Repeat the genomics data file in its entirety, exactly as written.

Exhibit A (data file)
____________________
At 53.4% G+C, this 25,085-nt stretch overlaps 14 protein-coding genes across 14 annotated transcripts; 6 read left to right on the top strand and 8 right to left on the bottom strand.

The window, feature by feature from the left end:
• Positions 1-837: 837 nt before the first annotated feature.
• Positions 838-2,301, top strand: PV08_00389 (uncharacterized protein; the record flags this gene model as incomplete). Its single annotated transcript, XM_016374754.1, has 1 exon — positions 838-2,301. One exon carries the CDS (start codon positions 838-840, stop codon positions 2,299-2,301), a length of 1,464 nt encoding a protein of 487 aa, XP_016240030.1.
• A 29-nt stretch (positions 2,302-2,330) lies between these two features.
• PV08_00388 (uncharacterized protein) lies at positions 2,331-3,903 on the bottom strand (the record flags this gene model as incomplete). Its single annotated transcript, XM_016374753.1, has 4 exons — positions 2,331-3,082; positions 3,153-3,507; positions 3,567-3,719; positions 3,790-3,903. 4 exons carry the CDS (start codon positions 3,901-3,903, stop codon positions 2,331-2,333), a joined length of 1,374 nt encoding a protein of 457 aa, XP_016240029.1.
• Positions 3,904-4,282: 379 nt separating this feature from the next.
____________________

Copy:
At 53.4% G+C, this 25,085-nt stretch overlaps 14 protein-coding genes across 14 annotated transcripts; 6 read left to right on the top strand and 8 right to left on the bottom strand.

The window, feature by feature from the left end:
• Positions 1-837: 837 nt before the first annotated feature.
• Positions 838-2,301, top strand: PV08_00389 (uncharacterized protein; the record flags this gene model as incomplete). Its single annotated transcript, XM_016374754.1, has 1 exon — positions 838-2,301. One exon carries the CDS (start codon positions 838-840, stop codon positions 2,299-2,301), a length of 1,464 nt encoding a protein of 487 aa, XP_016240030.1.
• A 29-nt stretch (positions 2,302-2,330) lies between these two features.
• PV08_00388 (uncharacterized protein) lies at positions 2,331-3,903 on the bottom strand (the record flags this gene model as incomplete). Its single annotated transcript, XM_016374753.1, has 4 exons — positions 2,331-3,082; positions 3,153-3,507; positions 3,567-3,719; positions 3,790-3,903. 4 exons carry the CDS (start codon positions 3,901-3,903, stop codon positions 2,331-2,333), a joined length of 1,374 nt encoding a protein of 457 aa, XP_016240029.1.
• Positions 3,904-4,282: 379 nt separating this feature from the next.